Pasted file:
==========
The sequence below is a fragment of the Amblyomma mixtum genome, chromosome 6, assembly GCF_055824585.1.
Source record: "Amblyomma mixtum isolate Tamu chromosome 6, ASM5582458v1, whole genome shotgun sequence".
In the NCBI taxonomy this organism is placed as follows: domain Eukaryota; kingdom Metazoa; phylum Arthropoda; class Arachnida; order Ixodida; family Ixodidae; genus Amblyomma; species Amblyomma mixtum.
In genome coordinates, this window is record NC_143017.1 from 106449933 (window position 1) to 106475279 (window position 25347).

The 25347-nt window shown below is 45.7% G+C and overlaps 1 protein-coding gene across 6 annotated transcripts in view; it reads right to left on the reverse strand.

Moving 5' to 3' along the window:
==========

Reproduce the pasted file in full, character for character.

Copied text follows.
The sequence below is a fragment of the Amblyomma mixtum genome, chromosome 6, assembly GCF_055824585.1.
Source record: "Amblyomma mixtum isolate Tamu chromosome 6, ASM5582458v1, whole genome shotgun sequence".
In the NCBI taxonomy this organism is placed as follows: domain Eukaryota; kingdom Metazoa; phylum Arthropoda; class Arachnida; order Ixodida; family Ixodidae; genus Amblyomma; species Amblyomma mixtum.
In genome coordinates, this window is record NC_143017.1 from 106449933 (window position 1) to 106475279 (window position 25347).

The 25347-nt window shown below is 45.7% G+C and overlaps 1 protein-coding gene across 6 annotated transcripts in view; it reads right to left on the reverse strand.

Moving 5' to 3' along the window: